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How would you paint a hood?

#1
I have a hood ready for base coat and clearcoat. I will wet sand/compound etc. the clear (3 coats) on the top of the hood but just want to lay down one (maybe 2) real slick coat of clear on the underside and be done. I can hang the hood vertically, base coat it, then lay flat to paint the underside, then flip and apply 3 coats to the top (but may get over spray on the underside). Or, I can do the top first, then the underside and the over spray on the top won't matter. I don't think I can lay a slick coat of clear with the hood vertical. I'll be using a Sata 5000 Brp 1.3 for clear. I can heat the garage to 80+ if I need to dry the clear faster to get within the recoat window on the base.

I could base and clear one side at a time, then mask off and do the other side.

How would the experts do it?
 
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#3
Consider your environment. Laying a hood flat in a questionable room gives you a greater chance of having dust fall on it and ruin your clear. Alot more chances for dust to miss if its hanging.
 

Chris_Hamilton

Trying to be the best me, I can be
#4
Easiest would be to shoot the underside, wait and let the clear harden a few days and then mask and shoot the topside. If you use 2" tape and back mask it,(sticky side facing up with a inch or so overhang) it will leave no edge. If you are shooting a solid color then it's no problem which way it lays. If you are shooting a metallic I always lay it flat. (same orientation as it would be on the car) Pearl or candy you'd want to shoot everything together.
 
#5
shoot the hood Flat, (the way its sits on the car), believe it or not, I seen Doors shot Laying flat and hoods shot standing up and the paint didn't match, The Car was painted at the same time as the hood and doors, I don't know why, maybe somebody can chime in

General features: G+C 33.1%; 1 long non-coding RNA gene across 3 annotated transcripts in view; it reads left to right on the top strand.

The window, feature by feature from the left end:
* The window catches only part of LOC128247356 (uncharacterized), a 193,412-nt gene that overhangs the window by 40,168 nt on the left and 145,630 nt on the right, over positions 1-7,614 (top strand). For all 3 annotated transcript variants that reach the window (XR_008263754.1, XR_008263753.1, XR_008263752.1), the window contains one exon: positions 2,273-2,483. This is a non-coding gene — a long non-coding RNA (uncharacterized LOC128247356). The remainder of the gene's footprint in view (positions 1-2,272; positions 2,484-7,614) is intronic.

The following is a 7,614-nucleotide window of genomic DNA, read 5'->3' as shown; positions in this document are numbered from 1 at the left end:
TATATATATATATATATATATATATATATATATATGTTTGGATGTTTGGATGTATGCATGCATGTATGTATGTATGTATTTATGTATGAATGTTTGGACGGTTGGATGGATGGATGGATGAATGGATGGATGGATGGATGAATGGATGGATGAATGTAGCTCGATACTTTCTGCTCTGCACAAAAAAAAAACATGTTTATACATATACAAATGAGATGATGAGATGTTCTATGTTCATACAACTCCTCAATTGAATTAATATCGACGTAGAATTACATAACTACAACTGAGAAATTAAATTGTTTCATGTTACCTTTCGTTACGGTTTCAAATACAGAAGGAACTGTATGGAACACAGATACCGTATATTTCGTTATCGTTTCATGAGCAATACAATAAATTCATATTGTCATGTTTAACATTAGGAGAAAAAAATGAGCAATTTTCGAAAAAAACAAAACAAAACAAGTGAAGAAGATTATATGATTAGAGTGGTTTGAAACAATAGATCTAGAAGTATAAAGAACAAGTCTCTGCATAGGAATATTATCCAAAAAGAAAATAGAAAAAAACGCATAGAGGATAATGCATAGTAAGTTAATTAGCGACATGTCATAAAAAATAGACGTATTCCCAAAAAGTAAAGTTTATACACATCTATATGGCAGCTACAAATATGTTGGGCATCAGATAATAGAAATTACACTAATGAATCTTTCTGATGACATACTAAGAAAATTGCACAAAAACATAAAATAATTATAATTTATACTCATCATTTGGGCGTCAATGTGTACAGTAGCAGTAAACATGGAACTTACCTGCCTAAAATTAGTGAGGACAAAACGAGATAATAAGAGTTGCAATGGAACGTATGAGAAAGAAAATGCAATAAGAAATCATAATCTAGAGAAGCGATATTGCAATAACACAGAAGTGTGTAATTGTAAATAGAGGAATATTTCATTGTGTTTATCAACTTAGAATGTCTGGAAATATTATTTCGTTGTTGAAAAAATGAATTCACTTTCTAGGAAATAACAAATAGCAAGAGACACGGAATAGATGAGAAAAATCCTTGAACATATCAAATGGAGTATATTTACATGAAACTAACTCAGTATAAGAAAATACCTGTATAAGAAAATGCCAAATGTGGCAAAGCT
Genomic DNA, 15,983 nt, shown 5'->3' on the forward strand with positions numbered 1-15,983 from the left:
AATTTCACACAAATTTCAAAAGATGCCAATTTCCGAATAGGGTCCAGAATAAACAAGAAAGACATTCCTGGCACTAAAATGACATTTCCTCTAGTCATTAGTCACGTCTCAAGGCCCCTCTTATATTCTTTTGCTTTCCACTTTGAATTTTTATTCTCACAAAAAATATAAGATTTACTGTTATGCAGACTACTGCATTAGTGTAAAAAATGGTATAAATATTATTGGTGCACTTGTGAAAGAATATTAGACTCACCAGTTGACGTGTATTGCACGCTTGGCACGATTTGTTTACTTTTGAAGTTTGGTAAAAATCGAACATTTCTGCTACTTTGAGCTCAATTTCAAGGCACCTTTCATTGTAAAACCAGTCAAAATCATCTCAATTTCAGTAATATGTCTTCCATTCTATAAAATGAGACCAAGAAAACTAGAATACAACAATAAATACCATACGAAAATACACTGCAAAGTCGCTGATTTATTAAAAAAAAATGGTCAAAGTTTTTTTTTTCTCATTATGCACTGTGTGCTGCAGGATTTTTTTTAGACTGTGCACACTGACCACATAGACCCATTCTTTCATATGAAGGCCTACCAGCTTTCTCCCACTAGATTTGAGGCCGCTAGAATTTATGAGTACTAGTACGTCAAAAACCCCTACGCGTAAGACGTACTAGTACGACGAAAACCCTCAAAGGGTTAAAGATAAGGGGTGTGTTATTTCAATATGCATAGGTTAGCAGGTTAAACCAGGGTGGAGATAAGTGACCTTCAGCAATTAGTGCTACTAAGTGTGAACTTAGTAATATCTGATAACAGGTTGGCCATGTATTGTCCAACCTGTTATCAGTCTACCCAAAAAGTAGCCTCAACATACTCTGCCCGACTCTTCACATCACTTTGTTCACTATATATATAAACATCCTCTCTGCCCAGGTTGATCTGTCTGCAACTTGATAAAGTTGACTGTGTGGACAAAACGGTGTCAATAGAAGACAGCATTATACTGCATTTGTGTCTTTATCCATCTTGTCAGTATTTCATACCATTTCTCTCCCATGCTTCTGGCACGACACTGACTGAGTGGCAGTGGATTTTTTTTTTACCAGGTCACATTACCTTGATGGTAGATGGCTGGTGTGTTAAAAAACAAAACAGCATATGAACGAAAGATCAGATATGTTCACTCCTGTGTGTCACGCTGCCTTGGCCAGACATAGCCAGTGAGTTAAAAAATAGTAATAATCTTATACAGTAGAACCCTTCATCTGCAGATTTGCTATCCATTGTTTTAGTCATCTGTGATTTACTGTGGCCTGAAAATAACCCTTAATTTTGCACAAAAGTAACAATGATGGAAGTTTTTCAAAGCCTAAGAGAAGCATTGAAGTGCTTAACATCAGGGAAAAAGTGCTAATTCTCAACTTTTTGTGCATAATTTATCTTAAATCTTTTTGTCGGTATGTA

#6
Thanks guys. I think I'll paint one side, then mask and flip over. Hopefully dirt/dust should be minimal. I'm using my third generation home made booth in my garage with a 15' x 42" wide tacky ceiling filter.
 
#7
What we did on a 65 Fairlane, this was the door but should be similar to masking the hood:

We had everything blocked and in sealer, then masked all the holes to the front side to keep any paint overspray off the outside skin. The face of the door skin was masked to within 1/8" of the door edge. Masking the front eliminates the overspray on an already blocked panel, and taping to within 1/8" gives good coverage and adhesion to the door edge.











Once paint was cured, about 5 minutes time to block out the 1/8" perimeter of paint on the door skin. Much less work than removing overspray. The flange and door edge was scuffed, then the rear side of the door had all holes taped, and the masking was taped up to the edge of the door skin fold on the backside for a good break point without being visible..


 
#8
I was going to hang the doors and paint the jams and outside at once. However, your method may work better for me. Is that 3m green tape you used?
 
#9
I was going to hang the doors and paint the jams and outside at once. However, your method may work better for me. Is that 3m green tape you used?

Yes, 3M green tape. On the doors, I only sprayed them flat as it was a solid color. Had it been metallic they would not be laying flat for painting.
 
#10
I know this post is year old but why not hang the door and paint the whole thing at once? Is it a dirt thing or do you get a better look laying flat? Just wondering.
 
#11
I always hang my hoods, I can't keep the dirt out laying flat and
I get a better finish that way because of less overspray laying back down on it.
 
#13
No, I usually start at the top and go down, I don't think it makes much difference though.
I sometimes even do vertical passes, going back and forth.